In the most recent Facebook Q and A, Behaviour Manager Nicky Trevorrow tackled your questions on feeding habits, bedtime routines and grooming. Read some of her answers here.
Question: My cat always sleeps in my bed, but recently she’s been using bed time as play time. She’s always been really cuddly and can’t wait to get under the covers but for the last few weeks, she’s been knocking my glasses onto the floor and searching for ‘other toys’ like jewellery. Is there any way to get her to stop these little acts of naughtiness?
Answer: Sorry to hear that your cat has been up to mischief at night time! Cats are naturally crepuscular – meaning they are more active during dawn and dusk. Try giving her several short interactive play sessions during the day using a fishing rod toy (store safely out of reach after use) to use up that excess energy. Give her some special ‘night time’ toys such as soft little ball that are quiet to bat, but also glow in the dark to keep her entertained.
|Photo by Ella Mullins via flickr / Creative Commons|
Question: How can I stop my cats deciding that they want their breakfast between 1.30 and 2.00am, no matter how late I give them their tea? They are then quite happy to wait until 18.00-19.00 for their evening meal!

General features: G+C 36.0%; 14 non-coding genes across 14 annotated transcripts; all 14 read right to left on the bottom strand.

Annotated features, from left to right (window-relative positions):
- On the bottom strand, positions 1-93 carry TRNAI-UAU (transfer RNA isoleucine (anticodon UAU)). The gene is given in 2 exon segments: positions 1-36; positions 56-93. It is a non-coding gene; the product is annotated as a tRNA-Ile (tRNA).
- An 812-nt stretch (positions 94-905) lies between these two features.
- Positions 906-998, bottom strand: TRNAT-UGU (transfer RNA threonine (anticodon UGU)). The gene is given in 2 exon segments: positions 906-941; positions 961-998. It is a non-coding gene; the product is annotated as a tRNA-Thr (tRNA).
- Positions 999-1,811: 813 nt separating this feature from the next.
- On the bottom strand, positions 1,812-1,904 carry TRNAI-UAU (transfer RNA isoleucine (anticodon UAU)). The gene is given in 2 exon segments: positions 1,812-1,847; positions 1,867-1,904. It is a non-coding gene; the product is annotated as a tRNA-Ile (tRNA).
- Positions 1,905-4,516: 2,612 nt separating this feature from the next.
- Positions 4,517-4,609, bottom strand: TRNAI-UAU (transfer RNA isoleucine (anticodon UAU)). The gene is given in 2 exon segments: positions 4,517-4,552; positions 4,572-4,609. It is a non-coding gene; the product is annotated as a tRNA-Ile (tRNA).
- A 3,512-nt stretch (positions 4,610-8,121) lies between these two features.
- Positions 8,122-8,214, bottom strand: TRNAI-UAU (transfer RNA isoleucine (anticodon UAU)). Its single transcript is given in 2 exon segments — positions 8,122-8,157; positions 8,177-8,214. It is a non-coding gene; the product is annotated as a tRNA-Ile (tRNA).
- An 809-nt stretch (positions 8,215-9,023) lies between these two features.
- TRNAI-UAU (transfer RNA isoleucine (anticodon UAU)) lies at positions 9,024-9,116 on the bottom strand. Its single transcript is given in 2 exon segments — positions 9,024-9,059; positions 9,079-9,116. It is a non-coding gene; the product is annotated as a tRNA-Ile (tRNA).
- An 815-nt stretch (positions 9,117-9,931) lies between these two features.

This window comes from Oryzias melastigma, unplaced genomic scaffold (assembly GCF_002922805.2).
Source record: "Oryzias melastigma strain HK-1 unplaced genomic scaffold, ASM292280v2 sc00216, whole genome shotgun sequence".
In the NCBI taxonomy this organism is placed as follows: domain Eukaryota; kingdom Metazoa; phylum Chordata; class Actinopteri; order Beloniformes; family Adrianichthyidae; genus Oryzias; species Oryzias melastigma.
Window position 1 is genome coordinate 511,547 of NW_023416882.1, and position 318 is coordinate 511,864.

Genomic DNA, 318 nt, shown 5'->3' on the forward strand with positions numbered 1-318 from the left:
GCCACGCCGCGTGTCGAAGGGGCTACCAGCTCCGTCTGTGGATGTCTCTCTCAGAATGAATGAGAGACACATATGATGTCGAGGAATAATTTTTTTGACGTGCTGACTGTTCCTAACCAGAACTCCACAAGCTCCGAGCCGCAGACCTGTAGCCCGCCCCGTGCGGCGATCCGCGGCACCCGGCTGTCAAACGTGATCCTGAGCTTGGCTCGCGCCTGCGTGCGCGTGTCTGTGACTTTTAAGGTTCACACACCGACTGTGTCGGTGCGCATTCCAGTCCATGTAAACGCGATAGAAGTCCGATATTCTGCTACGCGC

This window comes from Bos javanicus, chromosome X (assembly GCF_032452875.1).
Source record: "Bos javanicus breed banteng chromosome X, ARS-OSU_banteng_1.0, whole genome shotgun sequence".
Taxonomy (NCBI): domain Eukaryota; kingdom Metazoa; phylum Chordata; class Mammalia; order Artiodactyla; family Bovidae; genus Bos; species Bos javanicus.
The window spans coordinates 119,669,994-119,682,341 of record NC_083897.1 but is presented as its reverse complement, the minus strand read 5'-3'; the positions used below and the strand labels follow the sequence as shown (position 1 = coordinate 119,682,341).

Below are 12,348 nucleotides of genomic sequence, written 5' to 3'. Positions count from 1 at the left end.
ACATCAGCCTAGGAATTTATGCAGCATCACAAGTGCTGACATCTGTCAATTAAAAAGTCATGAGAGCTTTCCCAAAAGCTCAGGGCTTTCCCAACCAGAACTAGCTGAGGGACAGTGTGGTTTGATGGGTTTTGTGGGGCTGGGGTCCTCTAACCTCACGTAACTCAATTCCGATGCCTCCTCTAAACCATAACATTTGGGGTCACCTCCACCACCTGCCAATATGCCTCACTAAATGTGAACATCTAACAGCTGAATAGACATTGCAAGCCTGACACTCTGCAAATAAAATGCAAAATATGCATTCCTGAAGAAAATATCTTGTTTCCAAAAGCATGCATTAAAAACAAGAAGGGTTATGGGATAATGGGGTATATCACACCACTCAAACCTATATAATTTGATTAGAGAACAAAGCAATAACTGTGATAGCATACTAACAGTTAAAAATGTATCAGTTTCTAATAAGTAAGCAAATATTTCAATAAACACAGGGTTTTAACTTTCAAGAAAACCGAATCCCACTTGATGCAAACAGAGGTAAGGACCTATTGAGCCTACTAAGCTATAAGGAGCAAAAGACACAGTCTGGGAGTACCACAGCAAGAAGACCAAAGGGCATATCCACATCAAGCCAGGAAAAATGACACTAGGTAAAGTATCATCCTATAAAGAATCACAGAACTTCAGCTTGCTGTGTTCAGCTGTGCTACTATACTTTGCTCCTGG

Answer: I think many owners will identify with this problem! You’d think that the dark mornings would have made more of a difference! Try providing your cat with feeding enrichment toys at night. These are things that provide food in other ways compared to a standard food bowl and require them to use their brain! Start off simply with a cardboard egg box and put a portion of your cat’s daily allowance of dry food in there (if they are fed dry food) and show your cat how to ‘paw’ out the biscuits with your fingers. You can check out more of our boredom busters on YouTube.
|Photo by Kevin N Murphy via flickr / Creative Commons|
Question: My 18 year old keeps drinking lots of water and is very unbalanced when she walks or shakes. Please help!
Answer: Cats are more likely to develop certain conditions when they are older and it’s worth taking your cat to the vets more regularly in their senior years to keep an eye on their health. Many practices offer ‘senior cat’ health clinics. Drinking more water, being unbalanced and shaking are all symptoms of possible various medical issues. Contact your vet without delay.
Please note that we are unable to give specific advice on your cat's health or any change in behaviour observed. For medical problems, consult your vet who will have access to your cat's medical history and will be able to examine them.
Would you like to ask one of Cats Protection's feline experts a question about your cat? Don't miss the next live Facebook Q&A session: CP Vet Vanessa Howie will be answering veterinary questions on 31 December. All our Q&As are held on Cats Protection's national Facebook page from 2-3pm. See you there!